The Wilkie Tradition
Scottish pastoral life became a literary focus at the close of the 18th century in the poetry of Burns, Ramsay and Fergusson. This, combined with an emerging availability of engravings after the Dutch and Fleming masters, encouraged artists in Scotland to look closer to home for their subject matter and away from antiquity and the classical tradition. David Allan can be largely credited with leading Scottish artistic taste toward genre painting, guiding Wilkie and his successors toward a new tradition. Allan was followed by Alexander Carse whose paintings were to exert a strong influence over the early work of Sir David Wilkie. Carse’s painting of Oldhamstock Fair (1796, National Galleries of Scotland) proved inspirational to the young Wilkie who produced a counterpart to this picture with his Pitlessie Fair (1804, National Galleries of Scotland). This painting, with its numerous groups of figures, painted with carefully studied expressions, contains all the elements which were to become important in the context of Scottish genre painting.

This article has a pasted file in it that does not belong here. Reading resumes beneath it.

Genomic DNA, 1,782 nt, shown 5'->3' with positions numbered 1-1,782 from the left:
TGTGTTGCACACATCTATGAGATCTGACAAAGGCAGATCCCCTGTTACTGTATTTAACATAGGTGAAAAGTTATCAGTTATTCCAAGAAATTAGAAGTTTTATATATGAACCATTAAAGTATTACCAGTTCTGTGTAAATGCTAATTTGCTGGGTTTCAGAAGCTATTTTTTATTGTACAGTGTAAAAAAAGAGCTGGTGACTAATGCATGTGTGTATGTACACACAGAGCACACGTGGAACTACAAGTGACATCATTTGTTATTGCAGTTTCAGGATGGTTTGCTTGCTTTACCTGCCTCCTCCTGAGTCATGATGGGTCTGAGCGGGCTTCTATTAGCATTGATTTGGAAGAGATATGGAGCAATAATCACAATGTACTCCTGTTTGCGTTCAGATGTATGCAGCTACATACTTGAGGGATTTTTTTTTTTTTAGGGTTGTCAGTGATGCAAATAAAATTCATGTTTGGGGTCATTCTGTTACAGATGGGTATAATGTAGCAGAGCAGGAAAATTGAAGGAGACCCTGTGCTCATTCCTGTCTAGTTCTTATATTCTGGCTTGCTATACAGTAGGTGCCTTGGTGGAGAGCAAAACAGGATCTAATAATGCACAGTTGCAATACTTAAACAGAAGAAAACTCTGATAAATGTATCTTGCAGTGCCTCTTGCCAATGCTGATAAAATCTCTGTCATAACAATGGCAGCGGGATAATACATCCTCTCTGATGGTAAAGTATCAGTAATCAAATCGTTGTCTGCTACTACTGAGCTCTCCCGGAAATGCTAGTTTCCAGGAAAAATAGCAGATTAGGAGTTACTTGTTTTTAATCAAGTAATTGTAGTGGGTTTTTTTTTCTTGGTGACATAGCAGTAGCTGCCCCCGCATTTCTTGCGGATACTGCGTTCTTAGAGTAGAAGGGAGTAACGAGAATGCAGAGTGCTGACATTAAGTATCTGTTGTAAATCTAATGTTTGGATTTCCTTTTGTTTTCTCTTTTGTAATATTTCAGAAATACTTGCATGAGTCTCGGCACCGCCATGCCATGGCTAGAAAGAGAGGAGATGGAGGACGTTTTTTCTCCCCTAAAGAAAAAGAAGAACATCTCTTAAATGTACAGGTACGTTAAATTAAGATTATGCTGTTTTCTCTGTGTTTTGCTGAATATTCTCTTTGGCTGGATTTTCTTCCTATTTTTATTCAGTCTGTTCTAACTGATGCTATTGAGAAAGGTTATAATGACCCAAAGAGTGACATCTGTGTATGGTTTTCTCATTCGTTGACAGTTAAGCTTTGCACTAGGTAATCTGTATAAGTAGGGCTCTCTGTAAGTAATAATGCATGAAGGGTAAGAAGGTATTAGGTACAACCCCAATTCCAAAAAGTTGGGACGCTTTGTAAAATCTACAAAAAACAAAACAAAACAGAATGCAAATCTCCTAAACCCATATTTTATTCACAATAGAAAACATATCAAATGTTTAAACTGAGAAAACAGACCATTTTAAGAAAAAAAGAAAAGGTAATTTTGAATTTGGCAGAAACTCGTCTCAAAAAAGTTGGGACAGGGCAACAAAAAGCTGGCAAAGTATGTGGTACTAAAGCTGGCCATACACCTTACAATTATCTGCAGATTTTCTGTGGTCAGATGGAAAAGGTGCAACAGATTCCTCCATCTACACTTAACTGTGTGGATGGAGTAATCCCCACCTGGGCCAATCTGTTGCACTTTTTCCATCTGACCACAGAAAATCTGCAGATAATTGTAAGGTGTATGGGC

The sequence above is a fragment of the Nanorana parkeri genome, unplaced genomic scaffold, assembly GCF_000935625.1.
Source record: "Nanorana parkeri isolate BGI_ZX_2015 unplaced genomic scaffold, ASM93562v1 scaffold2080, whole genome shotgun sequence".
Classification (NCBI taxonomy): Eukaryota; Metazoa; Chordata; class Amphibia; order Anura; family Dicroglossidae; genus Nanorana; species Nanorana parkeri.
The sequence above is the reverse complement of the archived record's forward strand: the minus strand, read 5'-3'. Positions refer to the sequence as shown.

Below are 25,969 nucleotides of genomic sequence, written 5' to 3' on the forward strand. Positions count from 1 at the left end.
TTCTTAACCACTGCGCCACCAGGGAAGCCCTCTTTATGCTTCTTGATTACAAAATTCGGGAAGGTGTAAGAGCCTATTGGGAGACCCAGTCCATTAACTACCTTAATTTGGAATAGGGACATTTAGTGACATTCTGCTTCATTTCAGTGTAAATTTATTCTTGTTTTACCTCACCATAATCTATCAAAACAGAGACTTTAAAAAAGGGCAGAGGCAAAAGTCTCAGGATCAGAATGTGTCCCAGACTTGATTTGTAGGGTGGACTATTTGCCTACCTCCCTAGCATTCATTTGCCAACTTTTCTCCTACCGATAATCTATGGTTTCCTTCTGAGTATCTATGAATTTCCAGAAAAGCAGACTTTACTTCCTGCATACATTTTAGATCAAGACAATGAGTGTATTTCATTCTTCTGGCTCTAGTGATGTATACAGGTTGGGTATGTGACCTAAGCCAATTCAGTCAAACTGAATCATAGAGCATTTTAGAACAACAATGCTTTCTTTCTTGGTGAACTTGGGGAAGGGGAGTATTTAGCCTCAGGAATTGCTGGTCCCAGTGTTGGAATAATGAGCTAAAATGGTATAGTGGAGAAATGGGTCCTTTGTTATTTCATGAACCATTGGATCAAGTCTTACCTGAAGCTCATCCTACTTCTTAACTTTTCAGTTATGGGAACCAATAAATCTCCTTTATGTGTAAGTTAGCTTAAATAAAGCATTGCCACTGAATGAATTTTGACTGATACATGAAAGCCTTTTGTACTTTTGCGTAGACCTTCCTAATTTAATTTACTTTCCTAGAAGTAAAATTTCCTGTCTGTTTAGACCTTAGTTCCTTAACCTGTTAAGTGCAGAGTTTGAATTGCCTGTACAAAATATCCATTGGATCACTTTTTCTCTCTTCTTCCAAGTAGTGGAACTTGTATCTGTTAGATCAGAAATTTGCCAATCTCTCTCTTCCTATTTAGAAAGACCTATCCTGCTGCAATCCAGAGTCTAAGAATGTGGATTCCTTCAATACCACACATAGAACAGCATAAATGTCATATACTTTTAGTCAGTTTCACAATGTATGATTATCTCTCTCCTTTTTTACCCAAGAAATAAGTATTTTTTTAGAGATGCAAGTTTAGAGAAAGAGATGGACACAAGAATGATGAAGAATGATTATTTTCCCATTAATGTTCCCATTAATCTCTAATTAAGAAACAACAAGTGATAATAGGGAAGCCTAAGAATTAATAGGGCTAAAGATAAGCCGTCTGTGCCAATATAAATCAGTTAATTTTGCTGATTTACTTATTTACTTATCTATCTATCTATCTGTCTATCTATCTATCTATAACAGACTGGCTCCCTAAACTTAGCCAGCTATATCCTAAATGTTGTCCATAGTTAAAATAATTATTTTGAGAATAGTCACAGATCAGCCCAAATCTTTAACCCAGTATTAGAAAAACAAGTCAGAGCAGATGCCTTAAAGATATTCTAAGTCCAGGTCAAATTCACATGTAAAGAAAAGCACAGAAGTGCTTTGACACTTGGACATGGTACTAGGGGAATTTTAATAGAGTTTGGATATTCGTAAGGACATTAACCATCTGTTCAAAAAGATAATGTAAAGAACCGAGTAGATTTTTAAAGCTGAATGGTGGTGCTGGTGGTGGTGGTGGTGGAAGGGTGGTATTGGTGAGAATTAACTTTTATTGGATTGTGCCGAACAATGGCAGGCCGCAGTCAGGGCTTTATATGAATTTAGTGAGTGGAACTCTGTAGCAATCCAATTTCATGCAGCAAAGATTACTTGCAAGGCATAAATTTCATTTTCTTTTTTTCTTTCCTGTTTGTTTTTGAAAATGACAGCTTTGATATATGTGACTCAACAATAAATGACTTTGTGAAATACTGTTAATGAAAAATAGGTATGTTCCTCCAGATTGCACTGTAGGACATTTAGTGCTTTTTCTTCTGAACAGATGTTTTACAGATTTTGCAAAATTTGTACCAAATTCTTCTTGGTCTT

Wilkie gained public and official recognition early, enjoying great success both in his native Scotland and in London where he settled in 1805. At the relatively young age of 24, Wilkie was elected into the Royal Academy, becoming a full member in 1811, and two years later was commissioned to paint Blind Man’s Buff (1811, Royal Collection) for the Prince Regent. The Prince’s favour was important to Wilkie and on his accession George IV continued to reward him. At Sir Henry Raeburn’s death in 1823 Wilkie was appointed King’s Limner in Scotland, and when Sir Thomas Lawrence died in 1830 he was further appointed Royal Painter in Ordinary, an office confirmed by William IV and, later, Queen Victoria. He was awarded a knighthood in 1836.
Wilkie’s work was of huge importance to Scottish genre painting both during his life and throughout the nineteenth century. Although the passage of time has slightly diminished his fame and reputation, in his lifetime, he was regarded as the equal of his great contemporaries Turner and Constable. With his rapidly growing popularity it is not surprising that he soon had many followers, in both choice and treatment of subject. Indeed, his example was so potent that there were few Scottish genre painters of his generation who did not work more or less in his manner. While following his lead in subject matter and learning from his prodigious technical skills, they were nonetheless an individualistic and disparate group of painters.